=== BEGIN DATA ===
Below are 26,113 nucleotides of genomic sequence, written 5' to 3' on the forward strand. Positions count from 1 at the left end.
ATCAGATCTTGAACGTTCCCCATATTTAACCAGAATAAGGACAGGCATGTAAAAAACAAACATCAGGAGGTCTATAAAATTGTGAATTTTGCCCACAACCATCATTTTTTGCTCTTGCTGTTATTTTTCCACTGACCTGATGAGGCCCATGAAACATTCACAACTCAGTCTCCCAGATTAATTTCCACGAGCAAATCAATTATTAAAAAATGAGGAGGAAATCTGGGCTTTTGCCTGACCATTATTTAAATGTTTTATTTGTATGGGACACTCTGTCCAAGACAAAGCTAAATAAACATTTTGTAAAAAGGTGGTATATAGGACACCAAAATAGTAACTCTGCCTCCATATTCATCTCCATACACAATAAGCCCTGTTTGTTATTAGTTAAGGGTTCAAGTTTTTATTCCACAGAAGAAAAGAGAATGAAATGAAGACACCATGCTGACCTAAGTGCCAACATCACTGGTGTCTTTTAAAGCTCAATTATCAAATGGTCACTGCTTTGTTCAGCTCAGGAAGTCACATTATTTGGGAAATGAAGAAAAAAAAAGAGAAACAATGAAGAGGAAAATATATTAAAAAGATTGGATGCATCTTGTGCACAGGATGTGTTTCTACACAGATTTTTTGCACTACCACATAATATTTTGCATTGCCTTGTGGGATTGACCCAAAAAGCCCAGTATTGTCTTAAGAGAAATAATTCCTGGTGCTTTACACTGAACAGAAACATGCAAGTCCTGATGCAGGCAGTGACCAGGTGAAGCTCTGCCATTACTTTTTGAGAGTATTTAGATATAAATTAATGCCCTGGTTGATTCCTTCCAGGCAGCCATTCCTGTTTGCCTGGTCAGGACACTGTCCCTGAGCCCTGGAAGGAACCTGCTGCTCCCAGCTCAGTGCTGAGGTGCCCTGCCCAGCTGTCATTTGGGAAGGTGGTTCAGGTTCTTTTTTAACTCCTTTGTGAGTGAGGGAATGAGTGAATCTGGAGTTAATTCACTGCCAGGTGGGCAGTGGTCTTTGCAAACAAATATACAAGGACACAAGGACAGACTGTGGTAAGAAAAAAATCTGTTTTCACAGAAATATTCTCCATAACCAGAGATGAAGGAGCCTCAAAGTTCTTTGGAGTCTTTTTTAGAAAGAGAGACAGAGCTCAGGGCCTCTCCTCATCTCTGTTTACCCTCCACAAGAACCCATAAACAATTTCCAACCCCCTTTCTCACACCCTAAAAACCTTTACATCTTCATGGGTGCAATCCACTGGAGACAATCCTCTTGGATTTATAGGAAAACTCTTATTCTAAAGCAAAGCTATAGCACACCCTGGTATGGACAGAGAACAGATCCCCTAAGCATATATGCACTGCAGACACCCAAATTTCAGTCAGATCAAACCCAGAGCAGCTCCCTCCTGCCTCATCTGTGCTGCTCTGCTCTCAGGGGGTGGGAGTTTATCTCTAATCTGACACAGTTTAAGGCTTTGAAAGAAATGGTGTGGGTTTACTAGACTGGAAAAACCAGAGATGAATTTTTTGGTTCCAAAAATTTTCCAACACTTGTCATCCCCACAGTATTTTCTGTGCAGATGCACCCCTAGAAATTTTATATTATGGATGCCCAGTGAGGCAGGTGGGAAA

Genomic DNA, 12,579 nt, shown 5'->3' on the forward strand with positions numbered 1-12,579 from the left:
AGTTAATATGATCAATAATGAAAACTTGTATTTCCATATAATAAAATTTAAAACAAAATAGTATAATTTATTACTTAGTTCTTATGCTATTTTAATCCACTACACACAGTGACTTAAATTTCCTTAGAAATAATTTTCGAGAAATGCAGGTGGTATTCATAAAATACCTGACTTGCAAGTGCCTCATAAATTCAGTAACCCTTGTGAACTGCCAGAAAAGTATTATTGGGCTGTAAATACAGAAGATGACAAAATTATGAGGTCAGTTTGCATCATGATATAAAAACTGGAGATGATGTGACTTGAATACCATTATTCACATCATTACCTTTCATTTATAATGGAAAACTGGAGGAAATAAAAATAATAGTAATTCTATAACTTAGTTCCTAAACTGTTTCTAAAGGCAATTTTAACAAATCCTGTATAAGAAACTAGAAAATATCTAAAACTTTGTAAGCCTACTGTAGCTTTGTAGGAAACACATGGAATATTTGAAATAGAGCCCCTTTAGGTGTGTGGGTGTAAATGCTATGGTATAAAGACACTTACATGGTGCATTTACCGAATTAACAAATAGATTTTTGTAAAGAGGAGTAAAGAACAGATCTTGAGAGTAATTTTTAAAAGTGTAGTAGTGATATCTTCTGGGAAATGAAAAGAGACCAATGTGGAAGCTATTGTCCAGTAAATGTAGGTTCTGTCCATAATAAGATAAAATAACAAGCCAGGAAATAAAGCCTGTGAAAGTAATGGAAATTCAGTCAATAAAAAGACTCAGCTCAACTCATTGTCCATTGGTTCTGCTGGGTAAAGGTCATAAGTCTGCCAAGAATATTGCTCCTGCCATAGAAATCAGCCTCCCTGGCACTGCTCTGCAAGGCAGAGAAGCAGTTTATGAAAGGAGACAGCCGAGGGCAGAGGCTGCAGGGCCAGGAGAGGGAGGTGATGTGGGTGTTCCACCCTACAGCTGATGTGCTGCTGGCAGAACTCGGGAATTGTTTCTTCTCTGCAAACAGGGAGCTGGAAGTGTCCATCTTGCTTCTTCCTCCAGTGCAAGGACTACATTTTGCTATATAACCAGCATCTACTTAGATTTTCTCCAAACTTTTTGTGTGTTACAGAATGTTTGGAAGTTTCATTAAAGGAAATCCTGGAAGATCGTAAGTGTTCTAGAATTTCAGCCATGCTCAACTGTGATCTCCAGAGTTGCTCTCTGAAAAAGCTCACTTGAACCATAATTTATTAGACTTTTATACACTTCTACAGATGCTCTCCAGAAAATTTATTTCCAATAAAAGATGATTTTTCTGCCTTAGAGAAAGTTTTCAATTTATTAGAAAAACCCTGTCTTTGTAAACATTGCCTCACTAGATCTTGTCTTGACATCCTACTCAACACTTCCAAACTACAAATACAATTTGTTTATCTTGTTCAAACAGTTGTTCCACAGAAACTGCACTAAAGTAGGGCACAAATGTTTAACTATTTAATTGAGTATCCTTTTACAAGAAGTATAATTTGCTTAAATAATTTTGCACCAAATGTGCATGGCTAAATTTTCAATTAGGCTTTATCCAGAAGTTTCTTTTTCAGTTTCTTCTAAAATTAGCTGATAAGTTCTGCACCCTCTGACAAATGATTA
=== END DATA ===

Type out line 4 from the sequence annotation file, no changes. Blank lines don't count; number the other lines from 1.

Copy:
AGTTAATATGATCAATAATGAAAACTTGTATTTCCATATAATAAAATTTAAAACAAAATAGTATAATTTATTACTTAGTTCTTATGCTATTTTAATCCACTACACACAGTGACTTAAATTTCCTTAGAAATAATTTTCGAGAAATGCAGGTGGTATTCATAAAATACCTGACTTGCAAGTGCCTCATAAATTCAGTAACCCTTGTGAACTGCCAGAAAAGTATTATTGGGCTGTAAATACAGAAGATGACAAAATTATGAGGTCAGTTTGCATCATGATATAAAAACTGGAGATGATGTGACTTGAATACCATTATTCACATCATTACCTTTCATTTATAATGGAAAACTGGAGGAAATAAAAATAATAGTAATTCTATAACTTAGTTCCTAAACTGTTTCTAAAGGCAATTTTAACAAATCCTGTATAAGAAACTAGAAAATATCTAAAACTTTGTAAGCCTACTGTAGCTTTGTAGGAAACACATGGAATATTTGAAATAGAGCCCCTTTAGGTGTGTGGGTGTAAATGCTATGGTATAAAGACACTTACATGGTGCATTTACCGAATTAACAAATAGATTTTTGTAAAGAGGAGTAAAGAACAGATCTTGAGAGTAATTTTTAAAAGTGTAGTAGTGATATCTTCTGGGAAATGAAAAGAGACCAATGTGGAAGCTATTGTCCAGTAAATGTAGGTTCTGTCCATAATAAGATAAAATAACAAGCCAGGAAATAAAGCCTGTGAAAGTAATGGAAATTCAGTCAATAAAAAGACTCAGCTCAACTCATTGTCCATTGGTTCTGCTGGGTAAAGGTCATAAGTCTGCCAAGAATATTGCTCCTGCCATAGAAATCAGCCTCCCTGGCACTGCTCTGCAAGGCAGAGAAGCAGTTTATGAAAGGAGACAGCCGAGGGCAGAGGCTGCAGGGCCAGGAGAGGGAGGTGATGTGGGTGTTCCACCCTACAGCTGATGTGCTGCTGGCAGAACTCGGGAATTGTTTCTTCTCTGCAAACAGGGAGCTGGAAGTGTCCATCTTGCTTCTTCCTCCAGTGCAAGGACTACATTTTGCTATATAACCAGCATCTACTTAGATTTTCTCCAAACTTTTTGTGTGTTACAGAATGTTTGGAAGTTTCATTAAAGGAAATCCTGGAAGATCGTAAGTGTTCTAGAATTTCAGCCATGCTCAACTGTGATCTCCAGAGTTGCTCTCTGAAAAAGCTCACTTGAACCATAATTTATTAGACTTTTATACACTTCTACAGATGCTCTCCAGAAAATTTATTTCCAATAAAAGATGATTTTTCTGCCTTAGAGAAAGTTTTCAATTTATTAGAAAAACCCTGTCTTTGTAAACATTGCCTCACTAGATCTTGTCTTGACATCCTACTCAACACTTCCAAACTACAAATACAATTTGTTTATCTTGTTCAAACAGTTGTTCCACAGAAACTGCACTAAAGTAGGGCACAAATGTTTAACTATTTAATTGAGTATCCTTTTACAAGAAGTATAATTTGCTTAAATAATTTTGCACCAAATGTGCATGGCTAAATTTTCAATTAGGCTTTATCCAGAAGTTTCTTTTTCAGTTTCTTCTAAAATTAGCTGATAAGTTCTGCACCCTCTGACAAATGATTA